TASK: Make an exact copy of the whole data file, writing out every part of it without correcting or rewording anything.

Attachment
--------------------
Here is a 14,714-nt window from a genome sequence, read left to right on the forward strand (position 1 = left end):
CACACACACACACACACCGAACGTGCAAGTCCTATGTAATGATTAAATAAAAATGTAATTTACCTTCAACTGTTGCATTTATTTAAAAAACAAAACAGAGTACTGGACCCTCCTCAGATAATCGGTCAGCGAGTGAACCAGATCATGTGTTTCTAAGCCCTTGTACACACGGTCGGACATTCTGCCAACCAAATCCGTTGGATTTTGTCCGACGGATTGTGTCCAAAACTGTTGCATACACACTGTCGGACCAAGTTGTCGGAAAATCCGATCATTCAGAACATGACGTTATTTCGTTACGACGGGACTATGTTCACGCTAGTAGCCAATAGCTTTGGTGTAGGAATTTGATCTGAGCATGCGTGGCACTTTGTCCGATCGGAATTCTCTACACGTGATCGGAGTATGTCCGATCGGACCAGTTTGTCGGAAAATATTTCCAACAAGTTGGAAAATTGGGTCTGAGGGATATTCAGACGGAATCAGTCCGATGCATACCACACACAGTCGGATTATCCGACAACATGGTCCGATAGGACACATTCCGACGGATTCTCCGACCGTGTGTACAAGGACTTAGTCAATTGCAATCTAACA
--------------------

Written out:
Here is a 14,714-nt window from a genome sequence, read left to right on the forward strand (position 1 = left end):
CACACACACACACACACCGAACGTGCAAGTCCTATGTAATGATTAAATAAAAATGTAATTTACCTTCAACTGTTGCATTTATTTAAAAAACAAAACAGAGTACTGGACCCTCCTCAGATAATCGGTCAGCGAGTGAACCAGATCATGTGTTTCTAAGCCCTTGTACACACGGTCGGACATTCTGCCAACCAAATCCGTTGGATTTTGTCCGACGGATTGTGTCCAAAACTGTTGCATACACACTGTCGGACCAAGTTGTCGGAAAATCCGATCATTCAGAACATGACGTTATTTCGTTACGACGGGACTATGTTCACGCTAGTAGCCAATAGCTTTGGTGTAGGAATTTGATCTGAGCATGCGTGGCACTTTGTCCGATCGGAATTCTCTACACGTGATCGGAGTATGTCCGATCGGACCAGTTTGTCGGAAAATATTTCCAACAAGTTGGAAAATTGGGTCTGAGGGATATTCAGACGGAATCAGTCCGATGCATACCACACACAGTCGGATTATCCGACAACATGGTCCGATAGGACACATTCCGACGGATTCTCCGACCGTGTGTACAAGGACTTAGTCAATTGCAATCTAACA